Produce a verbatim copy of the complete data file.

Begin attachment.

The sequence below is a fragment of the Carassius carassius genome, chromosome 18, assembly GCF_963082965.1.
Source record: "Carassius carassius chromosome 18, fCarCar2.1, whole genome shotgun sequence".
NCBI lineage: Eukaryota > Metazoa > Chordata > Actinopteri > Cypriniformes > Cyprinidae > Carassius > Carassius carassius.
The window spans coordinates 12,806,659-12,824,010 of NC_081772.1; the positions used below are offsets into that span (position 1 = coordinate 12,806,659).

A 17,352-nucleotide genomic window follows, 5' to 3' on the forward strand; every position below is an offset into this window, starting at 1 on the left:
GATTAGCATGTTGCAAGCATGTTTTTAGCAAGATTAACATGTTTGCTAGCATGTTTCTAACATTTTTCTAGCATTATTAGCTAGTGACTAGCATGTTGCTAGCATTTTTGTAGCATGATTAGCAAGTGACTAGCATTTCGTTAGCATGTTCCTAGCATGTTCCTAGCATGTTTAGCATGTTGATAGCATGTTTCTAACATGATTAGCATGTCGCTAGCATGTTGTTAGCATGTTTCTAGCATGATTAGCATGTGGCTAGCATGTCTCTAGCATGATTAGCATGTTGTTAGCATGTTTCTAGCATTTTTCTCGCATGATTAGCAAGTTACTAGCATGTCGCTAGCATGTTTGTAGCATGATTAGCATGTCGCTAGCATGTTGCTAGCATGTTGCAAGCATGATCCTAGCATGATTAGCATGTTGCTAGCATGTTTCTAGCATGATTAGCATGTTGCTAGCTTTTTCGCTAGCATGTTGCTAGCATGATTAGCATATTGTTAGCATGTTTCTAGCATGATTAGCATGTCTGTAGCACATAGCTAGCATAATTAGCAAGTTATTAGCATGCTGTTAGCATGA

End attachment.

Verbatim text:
The sequence below is a fragment of the Carassius carassius genome, chromosome 18, assembly GCF_963082965.1.
Source record: "Carassius carassius chromosome 18, fCarCar2.1, whole genome shotgun sequence".
NCBI lineage: Eukaryota > Metazoa > Chordata > Actinopteri > Cypriniformes > Cyprinidae > Carassius > Carassius carassius.
The window spans coordinates 12,806,659-12,824,010 of NC_081772.1; the positions used below are offsets into that span (position 1 = coordinate 12,806,659).

A 17,352-nucleotide genomic window follows, 5' to 3' on the forward strand; every position below is an offset into this window, starting at 1 on the left:
GATTAGCATGTTGCAAGCATGTTTTTAGCAAGATTAACATGTTTGCTAGCATGTTTCTAACATTTTTCTAGCATTATTAGCTAGTGACTAGCATGTTGCTAGCATTTTTGTAGCATGATTAGCAAGTGACTAGCATTTCGTTAGCATGTTCCTAGCATGTTCCTAGCATGTTTAGCATGTTGATAGCATGTTTCTAACATGATTAGCATGTCGCTAGCATGTTGTTAGCATGTTTCTAGCATGATTAGCATGTGGCTAGCATGTCTCTAGCATGATTAGCATGTTGTTAGCATGTTTCTAGCATTTTTCTCGCATGATTAGCAAGTTACTAGCATGTCGCTAGCATGTTTGTAGCATGATTAGCATGTCGCTAGCATGTTGCTAGCATGTTGCAAGCATGATCCTAGCATGATTAGCATGTTGCTAGCATGTTTCTAGCATGATTAGCATGTTGCTAGCTTTTTCGCTAGCATGTTGCTAGCATGATTAGCATATTGTTAGCATGTTTCTAGCATGATTAGCATGTCTGTAGCACATAGCTAGCATAATTAGCAAGTTATTAGCATGCTGTTAGCATGA